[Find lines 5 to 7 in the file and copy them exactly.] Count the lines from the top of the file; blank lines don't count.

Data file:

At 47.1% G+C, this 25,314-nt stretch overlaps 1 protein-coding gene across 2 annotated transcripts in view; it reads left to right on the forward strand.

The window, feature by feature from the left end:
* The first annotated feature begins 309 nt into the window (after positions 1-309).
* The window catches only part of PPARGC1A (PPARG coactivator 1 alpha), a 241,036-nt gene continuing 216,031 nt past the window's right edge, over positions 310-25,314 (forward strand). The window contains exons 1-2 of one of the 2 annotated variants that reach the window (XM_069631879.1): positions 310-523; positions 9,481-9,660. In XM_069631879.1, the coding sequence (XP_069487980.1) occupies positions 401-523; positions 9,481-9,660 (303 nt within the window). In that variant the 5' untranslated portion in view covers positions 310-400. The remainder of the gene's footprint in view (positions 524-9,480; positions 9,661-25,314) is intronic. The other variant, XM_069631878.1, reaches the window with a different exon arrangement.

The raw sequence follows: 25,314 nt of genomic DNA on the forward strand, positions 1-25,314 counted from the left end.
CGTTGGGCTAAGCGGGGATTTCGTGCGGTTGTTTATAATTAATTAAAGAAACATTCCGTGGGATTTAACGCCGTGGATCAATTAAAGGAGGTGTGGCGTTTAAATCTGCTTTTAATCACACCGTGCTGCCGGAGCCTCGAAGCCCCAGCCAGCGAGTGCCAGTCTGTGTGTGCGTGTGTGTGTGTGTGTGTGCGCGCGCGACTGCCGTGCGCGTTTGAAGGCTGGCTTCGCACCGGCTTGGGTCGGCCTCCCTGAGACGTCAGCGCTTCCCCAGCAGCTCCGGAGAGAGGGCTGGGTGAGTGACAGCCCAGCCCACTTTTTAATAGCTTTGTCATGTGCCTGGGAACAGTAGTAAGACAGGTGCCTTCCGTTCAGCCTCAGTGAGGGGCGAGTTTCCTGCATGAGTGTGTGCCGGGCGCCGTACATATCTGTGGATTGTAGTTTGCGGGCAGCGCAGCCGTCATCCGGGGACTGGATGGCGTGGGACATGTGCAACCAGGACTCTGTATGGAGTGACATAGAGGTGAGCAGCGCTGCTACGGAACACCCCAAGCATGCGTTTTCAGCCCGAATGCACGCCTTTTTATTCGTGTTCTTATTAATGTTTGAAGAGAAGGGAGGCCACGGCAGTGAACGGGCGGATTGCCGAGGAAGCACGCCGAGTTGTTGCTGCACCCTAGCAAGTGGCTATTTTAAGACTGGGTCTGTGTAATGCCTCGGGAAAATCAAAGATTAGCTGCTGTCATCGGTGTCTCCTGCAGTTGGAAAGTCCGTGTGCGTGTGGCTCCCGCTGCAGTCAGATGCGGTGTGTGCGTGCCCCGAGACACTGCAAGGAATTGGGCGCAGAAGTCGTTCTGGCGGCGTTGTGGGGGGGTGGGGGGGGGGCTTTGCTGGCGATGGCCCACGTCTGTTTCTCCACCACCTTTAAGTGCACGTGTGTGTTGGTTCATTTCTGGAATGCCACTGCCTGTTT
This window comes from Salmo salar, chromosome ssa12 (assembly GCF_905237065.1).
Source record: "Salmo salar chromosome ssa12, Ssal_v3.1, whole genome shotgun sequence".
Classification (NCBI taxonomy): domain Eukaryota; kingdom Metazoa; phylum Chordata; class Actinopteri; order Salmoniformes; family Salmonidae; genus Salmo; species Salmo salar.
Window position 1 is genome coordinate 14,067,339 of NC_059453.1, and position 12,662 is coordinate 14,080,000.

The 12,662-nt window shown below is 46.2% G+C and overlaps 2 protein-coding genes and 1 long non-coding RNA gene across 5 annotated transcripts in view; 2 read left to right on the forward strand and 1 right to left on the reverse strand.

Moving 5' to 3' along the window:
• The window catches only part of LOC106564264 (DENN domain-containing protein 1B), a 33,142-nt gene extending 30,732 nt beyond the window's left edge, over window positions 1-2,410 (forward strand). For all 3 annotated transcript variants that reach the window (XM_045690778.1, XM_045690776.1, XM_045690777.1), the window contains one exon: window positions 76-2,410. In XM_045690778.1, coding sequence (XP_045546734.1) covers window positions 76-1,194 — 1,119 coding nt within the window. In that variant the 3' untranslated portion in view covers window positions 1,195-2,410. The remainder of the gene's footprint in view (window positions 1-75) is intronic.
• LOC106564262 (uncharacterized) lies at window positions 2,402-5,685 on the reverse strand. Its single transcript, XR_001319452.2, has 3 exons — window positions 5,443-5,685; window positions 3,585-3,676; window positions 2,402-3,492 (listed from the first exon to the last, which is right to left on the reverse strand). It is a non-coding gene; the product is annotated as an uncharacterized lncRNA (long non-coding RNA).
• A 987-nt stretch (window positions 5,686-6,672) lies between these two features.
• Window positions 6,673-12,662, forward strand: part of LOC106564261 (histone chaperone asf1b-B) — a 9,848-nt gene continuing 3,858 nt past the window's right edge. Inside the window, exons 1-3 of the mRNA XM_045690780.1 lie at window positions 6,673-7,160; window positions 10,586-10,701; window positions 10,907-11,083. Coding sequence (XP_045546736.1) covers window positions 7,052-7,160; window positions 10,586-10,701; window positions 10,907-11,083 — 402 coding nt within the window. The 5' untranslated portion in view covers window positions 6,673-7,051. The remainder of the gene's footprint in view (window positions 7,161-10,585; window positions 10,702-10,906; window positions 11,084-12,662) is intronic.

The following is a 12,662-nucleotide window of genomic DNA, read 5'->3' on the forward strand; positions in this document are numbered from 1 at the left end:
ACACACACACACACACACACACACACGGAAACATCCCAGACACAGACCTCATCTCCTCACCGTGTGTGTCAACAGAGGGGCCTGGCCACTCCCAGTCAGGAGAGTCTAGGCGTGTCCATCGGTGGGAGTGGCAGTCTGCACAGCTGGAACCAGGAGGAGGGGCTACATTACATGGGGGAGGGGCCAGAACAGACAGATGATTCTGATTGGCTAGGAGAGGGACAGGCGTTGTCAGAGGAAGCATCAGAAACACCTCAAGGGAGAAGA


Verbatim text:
The raw sequence follows: 25,314 nt of genomic DNA on the forward strand, positions 1-25,314 counted from the left end.
CGTTGGGCTAAGCGGGGATTTCGTGCGGTTGTTTATAATTAATTAAAGAAACATTCCGTGGGATTTAACGCCGTGGATCAATTAAAGGAGGTGTGGCGTTTAAATCTGCTTTTAATCACACCGTGCTGCCGGAGCCTCGAAGCCCCAGCCAGCGAGTGCCAGTCTGTGTGTGCGTGTGTGTGTGTGTGTGTGCGCGCGCGACTGCCGTGCGCGTTTGAAGGCTGGCTTCGCACCGGCTTGGGTCGGCCTCCCTGAGACGTCAGCGCTTCCCCAGCAGCTCCGGAGAGAGGGCTGGGTGAGTGACAGCCCAGCCCACTTTTTAATAGCTTTGTCATGTGCCTGGGAACAGTAGTAAGACAGGTGCCTTCCGTTCAGCCTCAGTGAGGGGCGAGTTTCCTGCATGAGTGTGTGCCGGGCGCCGTACATATCTGTGGATTGTAGTTTGCGGGCAGCGCAGCCGTCATCCGGGGACTGGATGGCGTGGGACATGTGCAACCAGGACTCTGTATGGAGTGACATAGAGGTGAGCAGCGCTGCTACGGAACACCCCAAGCATGCGTTTTCAGCCCGAATGCACGCCTTTTTATTCGTGTTCTTATTAATGTTTGAAGAGAAGGGAGGCCACGGCAGTGAACGGGCGGATTGCCGAGGAAGCACGCCGAGTTGTTGCTGCACCCTAGCAAGTGGCTATTTTAAGACTGGGTCTGTGTAATGCCTCGGGAAAATCAAAGATTAGCTGCTGTCATCGGTGTCTCCTGCAGTTGGAAAGTCCGTGTGCGTGTGGCTCCCGCTGCAGTCAGATGCGGTGTGTGCGTGCCCCGAGACACTGCAAGGAATTGGGCGCAGAAGTCGTTCTGGCGGCGTTGTGGGGGGGTGGGGGGGGGGCTTTGCTGGCGATGGCCCACGTCTGTTTCTCCACCACCTTTAAGTGCACGTGTGTGTTGGTTCATTTCTGGAATGCCACTGCCTGTTT
This window comes from Salmo salar, chromosome ssa12 (assembly GCF_905237065.1).